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Sarah is eighteen years old. She frequently has migraines, difficulty sleeping, and muscle pains that cannot be alleviated. Sarah experiences severe difficulty in social interactions, asking questions, and processing stress. Since she was ten years old, Sarah has not been able to control her overthinking, worry, or fear. This worry often interferes with her daily life and prevents her from functioning at a normal level. Sarah has Generalized Anxiety Disorder and is among the 18.1% of individuals over the age of 18 who suffer from it in America (Anxiety and Depression Association of America). Anxiety disorders, specifically Generalized Anxiety Disorder, can severely interfere with the mental and physical health of an individual. They have a neurobiological basis of explanation, and sufferers are often subject to mental illness stigma.
Generalized Anxiety Disorder is one of the most common anxiety disorders, and unlike other disorders, it is distinguished by the breadth of subjects that the patient worries about. Anxiety is considered a disorder when the worry interferes with the daily life of the individual (National Institute of Mental Health). Individuals like Sarah experience the common symptoms of Generalized Anxiety Disorder such as fatigue, excessive worry, panic, and trouble concentrating (American Psychiatric Association). These symptoms can be found in the DSM-5, or the Diagnostic and Statistical Manual of Mental Disorders, which is used by mental health professionals to diagnose mental health issues (American Psychiatric Association). For many sufferers, symptoms such as fatigue and inability to concentrate can increase anxiety. In addition to mental symptoms, GAD can often produce somatic symptoms such as muscle aches and migraines as well as gastrointestinal issues (Sareen par. 12).
How it works
Generalized Anxiety Disorder can manifest differently in different people. For example, John, a 48-year-old man who has been diagnosed with GAD, exhibits his anxiety through a need for control over the people and things in his life; his anxiety often is communicated as anger instead of fear, and he is often irritable. Nina, an 18-year-old who was diagnosed with GAD at the age of 13, is often withdrawn and quiet. She experiences headaches and gastrointestinal issues. Her anxiety is communicated through excessive preparation for every possible scenario, a constant need for reassurance, and overthinking what she says or does. Despite both John and Nina having the same disorder, they process and express their anxiety differently. Similarly to how healthy individuals process emotion and external stimuli differently, depending on their personality, GAD patients interpret and process their anxiety differently as well.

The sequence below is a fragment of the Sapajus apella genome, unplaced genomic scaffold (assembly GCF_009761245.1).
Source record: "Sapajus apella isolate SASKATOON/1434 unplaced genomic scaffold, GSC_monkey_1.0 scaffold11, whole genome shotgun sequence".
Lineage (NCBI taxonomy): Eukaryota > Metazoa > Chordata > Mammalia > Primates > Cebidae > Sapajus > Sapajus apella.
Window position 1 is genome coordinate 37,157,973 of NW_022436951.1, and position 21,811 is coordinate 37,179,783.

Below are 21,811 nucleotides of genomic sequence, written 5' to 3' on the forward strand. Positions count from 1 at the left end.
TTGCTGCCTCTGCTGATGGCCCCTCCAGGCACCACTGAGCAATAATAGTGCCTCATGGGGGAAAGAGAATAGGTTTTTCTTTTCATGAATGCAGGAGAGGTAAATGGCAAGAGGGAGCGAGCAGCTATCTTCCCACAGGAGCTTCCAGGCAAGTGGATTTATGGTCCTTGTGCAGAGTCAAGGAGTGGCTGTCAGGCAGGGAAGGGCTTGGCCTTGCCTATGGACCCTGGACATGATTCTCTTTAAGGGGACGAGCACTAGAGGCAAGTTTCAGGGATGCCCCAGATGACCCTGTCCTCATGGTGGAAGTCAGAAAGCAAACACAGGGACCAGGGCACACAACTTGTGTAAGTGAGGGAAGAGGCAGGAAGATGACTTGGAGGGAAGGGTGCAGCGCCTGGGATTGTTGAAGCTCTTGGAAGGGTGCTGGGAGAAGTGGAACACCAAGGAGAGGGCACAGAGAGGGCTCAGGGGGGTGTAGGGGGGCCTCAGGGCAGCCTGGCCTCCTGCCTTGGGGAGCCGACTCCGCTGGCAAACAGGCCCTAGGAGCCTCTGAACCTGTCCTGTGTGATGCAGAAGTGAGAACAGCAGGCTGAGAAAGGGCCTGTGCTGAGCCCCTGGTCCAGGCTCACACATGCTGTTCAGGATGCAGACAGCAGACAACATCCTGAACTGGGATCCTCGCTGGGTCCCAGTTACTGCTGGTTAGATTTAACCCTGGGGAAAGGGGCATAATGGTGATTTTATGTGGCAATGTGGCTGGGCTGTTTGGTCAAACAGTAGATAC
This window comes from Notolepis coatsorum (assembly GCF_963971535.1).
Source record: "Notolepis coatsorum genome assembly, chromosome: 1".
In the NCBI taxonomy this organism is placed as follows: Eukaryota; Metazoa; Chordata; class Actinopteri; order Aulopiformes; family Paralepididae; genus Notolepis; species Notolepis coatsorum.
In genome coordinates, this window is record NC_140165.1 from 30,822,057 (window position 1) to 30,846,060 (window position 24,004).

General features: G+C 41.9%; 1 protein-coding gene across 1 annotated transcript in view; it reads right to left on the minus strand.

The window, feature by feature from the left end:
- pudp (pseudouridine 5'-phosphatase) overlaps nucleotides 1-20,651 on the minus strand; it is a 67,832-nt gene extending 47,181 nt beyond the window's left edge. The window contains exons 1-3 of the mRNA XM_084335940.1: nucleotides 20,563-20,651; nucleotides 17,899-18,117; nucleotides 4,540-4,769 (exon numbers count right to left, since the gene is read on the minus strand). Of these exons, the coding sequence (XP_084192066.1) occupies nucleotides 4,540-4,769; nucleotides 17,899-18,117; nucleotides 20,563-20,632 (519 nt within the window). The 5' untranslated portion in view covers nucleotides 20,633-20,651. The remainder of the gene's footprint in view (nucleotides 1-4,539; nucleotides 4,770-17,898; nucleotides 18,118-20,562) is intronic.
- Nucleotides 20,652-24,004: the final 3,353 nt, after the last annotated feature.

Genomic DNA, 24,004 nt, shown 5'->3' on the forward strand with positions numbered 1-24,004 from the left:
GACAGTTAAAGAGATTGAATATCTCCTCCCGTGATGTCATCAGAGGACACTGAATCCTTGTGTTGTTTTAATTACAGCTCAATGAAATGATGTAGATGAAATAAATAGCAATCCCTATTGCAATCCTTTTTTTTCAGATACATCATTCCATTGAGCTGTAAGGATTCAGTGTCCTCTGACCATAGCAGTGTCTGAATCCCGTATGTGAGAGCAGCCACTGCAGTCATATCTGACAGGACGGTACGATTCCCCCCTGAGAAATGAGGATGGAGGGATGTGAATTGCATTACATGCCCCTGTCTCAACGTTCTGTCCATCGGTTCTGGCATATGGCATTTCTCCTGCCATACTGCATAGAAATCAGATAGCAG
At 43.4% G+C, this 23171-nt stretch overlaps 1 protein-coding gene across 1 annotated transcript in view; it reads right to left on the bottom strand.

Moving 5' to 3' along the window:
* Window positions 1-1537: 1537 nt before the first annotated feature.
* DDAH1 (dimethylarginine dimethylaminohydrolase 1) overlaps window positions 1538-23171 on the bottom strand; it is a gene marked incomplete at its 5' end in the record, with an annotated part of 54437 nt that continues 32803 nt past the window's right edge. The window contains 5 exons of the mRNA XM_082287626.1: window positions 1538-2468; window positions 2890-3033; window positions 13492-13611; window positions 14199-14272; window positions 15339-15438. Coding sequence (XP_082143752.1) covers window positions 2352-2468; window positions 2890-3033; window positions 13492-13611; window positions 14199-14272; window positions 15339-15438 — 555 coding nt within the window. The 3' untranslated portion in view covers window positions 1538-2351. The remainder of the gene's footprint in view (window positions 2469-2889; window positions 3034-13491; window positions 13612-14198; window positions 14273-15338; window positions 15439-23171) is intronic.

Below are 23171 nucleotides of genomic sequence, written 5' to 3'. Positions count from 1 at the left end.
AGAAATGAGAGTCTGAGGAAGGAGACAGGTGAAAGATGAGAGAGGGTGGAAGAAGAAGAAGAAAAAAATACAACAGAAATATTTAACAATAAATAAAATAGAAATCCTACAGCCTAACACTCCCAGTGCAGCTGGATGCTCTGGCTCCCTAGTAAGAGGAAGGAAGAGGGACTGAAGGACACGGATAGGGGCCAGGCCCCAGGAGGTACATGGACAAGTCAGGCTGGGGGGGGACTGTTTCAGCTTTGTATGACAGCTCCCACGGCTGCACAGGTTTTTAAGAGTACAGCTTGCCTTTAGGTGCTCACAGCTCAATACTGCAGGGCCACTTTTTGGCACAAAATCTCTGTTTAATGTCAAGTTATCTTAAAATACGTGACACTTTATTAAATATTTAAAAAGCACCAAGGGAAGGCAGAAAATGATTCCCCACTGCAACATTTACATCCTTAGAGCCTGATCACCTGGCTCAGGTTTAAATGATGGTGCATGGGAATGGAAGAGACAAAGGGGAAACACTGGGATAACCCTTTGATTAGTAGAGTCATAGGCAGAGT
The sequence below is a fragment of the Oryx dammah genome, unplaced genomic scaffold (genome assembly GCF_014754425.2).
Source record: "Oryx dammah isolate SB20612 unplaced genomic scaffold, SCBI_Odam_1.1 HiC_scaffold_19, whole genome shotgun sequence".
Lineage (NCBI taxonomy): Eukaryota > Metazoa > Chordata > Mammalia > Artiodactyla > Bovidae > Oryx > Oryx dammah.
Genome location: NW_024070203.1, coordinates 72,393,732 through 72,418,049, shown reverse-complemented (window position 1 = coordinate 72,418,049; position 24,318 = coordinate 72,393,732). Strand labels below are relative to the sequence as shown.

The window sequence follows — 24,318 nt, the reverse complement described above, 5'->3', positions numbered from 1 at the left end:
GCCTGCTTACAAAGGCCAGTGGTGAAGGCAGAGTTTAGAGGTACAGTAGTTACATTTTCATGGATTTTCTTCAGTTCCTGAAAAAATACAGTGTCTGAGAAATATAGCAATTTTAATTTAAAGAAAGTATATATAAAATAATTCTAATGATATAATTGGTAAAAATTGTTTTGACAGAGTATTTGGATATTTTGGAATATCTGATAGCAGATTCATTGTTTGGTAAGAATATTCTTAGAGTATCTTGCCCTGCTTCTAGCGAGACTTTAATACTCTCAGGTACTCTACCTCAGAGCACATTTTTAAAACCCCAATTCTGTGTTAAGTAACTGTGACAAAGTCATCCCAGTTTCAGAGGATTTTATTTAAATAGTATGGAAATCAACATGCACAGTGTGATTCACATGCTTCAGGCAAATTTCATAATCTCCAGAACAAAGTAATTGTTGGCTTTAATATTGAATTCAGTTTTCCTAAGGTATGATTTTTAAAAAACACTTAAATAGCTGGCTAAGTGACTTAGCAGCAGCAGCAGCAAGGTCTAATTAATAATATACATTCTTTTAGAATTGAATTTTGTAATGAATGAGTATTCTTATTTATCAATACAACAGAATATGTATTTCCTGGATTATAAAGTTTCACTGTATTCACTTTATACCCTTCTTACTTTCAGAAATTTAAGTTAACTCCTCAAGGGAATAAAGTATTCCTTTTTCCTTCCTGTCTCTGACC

Generalized Anxiety Disorder can have several different causes, as well as many risk factors. Environmental factors have long been considered a possible risk factor for developing GAD, in addition to genetics and heredity. For example, those who experience childhood trauma or stresses, such as a divorce in the family or abuse, may be at a higher risk for developing GAD (Blanco). According to the American Psychiatric Publishing Textbook of Psychiatry, other risk factors include: “female sex, younger age, single or divorced marital status, low socioeconomic status, poor social supports, and low education” (Sareen). Females face pressure in their daily life that can easily lead to anxiety, including street harassment, sexual harassment, and discrimination. Undergoing a divorce or being single can put a serious strain on financial income and place a considerable amount of emotional stress on the individual. Low education and socioeconomic status could cause difficulty in finding employment or advancing in status; for example, a lack of quality education can prevent someone from obtaining a higher-income job. All of the above-mentioned risk factors can increase anxiety in the individual experiencing them. When this anxiety is not properly managed and begins to interfere with the individual’s life, they could be at risk for developing GAD.
In the past, there was a very limited understanding of the neurological and biological basis for anxiety disorders. More recently, Generalized Anxiety Disorder has been studied on a neurobiological basis. Recent studies have documented differences in brains with anxiety disorders compared to healthy brains. One of these differences is in the amygdala, the part of the brain that controls fear responses. James Anderson explains this fear response, saying:
“The clusters of the amygdala are activated when an individual expresses feelings of fear or aggression. This occurs because the amygdala is the primary structure of the brain responsible for flight or fight response.” (Anderson, par36)
This part of the brain is vital in processing emotion, particularly fear, and the activation of the amygdala in response to negative stimuli is an important factor of understanding anxiety.
Anderson also explains the biological process that the body undergoes when experiencing anxiety, stating:
“Feelings of anxiety start with a catalyst – an environmental stimulus that provokes stress. This can include various smells, sights, and internal feelings that result in anxiety. The amygdala reacts to these stimuli by preparing to either stand and fight or to turn and run. This response is triggered by the release of adrenaline into the bloodstream. Consequently, blood sugar rises, becoming immediately available to the muscles for quick energy. Shaking may occur in an attempt to return blood to the rest of the body. A better understanding of the amygdala and its various functions may lead to a new way of treating clinical anxiety.” (Anderson, par40)
This reaction is the body’s way of preparing to face a danger, but when the body reacts this way often, it can be physically as well as mentally draining. This rise of adrenaline eventually wears off, leaving the body to recover.
This activation of the amygdala in response to negative stimuli is normal, but exaggerated activation has been noted in anxiety-prone and diagnosed patients (Stein). In a study conducted by Murray B. Stein, two groups were tested to measure amygdala reaction in response to viewing negative emotions displayed on human faces. This task was used to attempt to measure the activation of parts of the limbic system during an emotion-processing task. Stein states that in response to this: